New reports shed light on maize seed sector functioning and adoption

A farmer who took part in the KIT study in Bihar, India. Photo: Genevieve Audet-Bélanger/KIT.

Maize is a staple food in many developing countries, and ensuring that smallholder farmers have access to and are familiar with the improved maize varieties available to them is critical in improving food security worldwide for farming families and consumers. In order to understand whether smallholder farmers have access to improved maize varieties and how the organization of the seed sector supports this, the Royal Tropical Institute (KIT) recently conducted four studies on seed sector functioning and the adoption of improved maize varieties.  

The studies, which were funded by the CGIAR Research Program on Maize (MAIZE), were conducted in the state of Bihar, India; the state of Chiapas, Mexico; Malawi and Zambia. Using seed sector stakeholder workshops, key informant interviews, focus group discussions with farmers and household surveys, KIT to analyzed the strength of and access to seed systems in each country. The results were analyzed in four complementary reports that have recently been published.

Farmers Ngunya Phiri and husband Daniel heads for home with a full load of cobs on their ox cart after harvesting maize cultivated under conservation agriculture in their field in Chipata district, Zambia. Photo: Peter Lowe/CIMMYT.

Each area studied faced its own unique challenges to improved maize seed access and adoption. In Bihar, the poultry industry has sparked a high demand for yellow maize, but the seed sector would benefit from improving the reliability of the seed supply network. In Chiapas, low altitude farmers matched high local demand with good yields from adopted hybrids, while high altitude farmers preferred to continue using their native varieties due to poor hybrid performance in the highlands. Malawi benefitted from active private sector involvement, but value chain services proved to be a weak link. The Zambian seed sector was found to function reasonably well, but the future of adoption remains uncertain. These strengths and challenges will need to be analyzed and addressed in order to sustainably increase maize production by smallholder farmers.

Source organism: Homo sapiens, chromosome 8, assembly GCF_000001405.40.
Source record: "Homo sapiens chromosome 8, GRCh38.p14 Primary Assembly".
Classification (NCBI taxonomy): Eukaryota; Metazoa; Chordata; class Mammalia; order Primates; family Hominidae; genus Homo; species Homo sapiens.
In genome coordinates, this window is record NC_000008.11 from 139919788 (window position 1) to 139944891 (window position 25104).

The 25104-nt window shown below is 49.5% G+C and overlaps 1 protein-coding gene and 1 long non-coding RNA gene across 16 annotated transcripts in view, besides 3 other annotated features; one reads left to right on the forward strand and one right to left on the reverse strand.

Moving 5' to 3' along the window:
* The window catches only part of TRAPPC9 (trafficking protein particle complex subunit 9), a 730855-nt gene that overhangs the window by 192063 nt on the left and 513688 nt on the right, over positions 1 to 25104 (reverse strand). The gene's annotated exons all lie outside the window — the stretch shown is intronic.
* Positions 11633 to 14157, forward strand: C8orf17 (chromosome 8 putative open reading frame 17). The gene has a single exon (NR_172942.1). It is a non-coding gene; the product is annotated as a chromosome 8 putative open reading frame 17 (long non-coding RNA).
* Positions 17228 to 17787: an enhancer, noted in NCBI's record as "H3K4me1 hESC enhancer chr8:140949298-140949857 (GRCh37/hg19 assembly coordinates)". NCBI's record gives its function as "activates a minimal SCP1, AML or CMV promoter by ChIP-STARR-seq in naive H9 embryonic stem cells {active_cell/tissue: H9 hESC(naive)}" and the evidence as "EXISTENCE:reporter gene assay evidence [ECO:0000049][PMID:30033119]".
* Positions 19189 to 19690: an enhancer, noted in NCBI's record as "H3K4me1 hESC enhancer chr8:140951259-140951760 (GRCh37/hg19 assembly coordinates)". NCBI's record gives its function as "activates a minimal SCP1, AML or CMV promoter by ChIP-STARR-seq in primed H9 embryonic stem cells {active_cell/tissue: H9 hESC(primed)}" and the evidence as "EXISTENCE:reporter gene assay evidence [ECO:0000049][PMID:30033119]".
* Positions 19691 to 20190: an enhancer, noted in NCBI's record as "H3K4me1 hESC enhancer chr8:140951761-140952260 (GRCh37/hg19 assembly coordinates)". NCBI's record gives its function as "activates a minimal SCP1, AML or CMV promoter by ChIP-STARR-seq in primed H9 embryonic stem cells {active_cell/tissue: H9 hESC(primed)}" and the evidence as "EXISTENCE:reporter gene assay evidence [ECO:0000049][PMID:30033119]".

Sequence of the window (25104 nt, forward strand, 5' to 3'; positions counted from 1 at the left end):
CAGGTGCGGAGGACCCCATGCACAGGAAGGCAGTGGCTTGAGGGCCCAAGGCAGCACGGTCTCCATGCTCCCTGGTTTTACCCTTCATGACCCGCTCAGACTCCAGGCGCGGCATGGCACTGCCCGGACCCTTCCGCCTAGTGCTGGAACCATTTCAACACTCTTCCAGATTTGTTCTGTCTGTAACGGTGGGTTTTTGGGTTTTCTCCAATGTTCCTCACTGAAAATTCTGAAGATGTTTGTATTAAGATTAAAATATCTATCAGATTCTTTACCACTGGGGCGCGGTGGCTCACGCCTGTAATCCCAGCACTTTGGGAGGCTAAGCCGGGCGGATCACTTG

MAIZE takes a holistic approach to increasing the contribution of maize to food security and poverty reduction. By improving access to germplasm through working with the National Agricultural Research Systems and small-scale, as well as larger seed companies, the project aims to reduce constraints to seed production and increase the number of MAIZE derived varieties available to farmers. It is expected that improved access to germplasm and the release of improved varieties should positively impact productivity and food security, and reduce demands on land. For this, the maize seed sector needs to become more vibrant, plural, competitive and responsive to users’ needs, in particular those of smallholder farmers.

To read the full reports, please click here:

Bihar, India

Chiapas, Mexico

Malawi

Zambia

 

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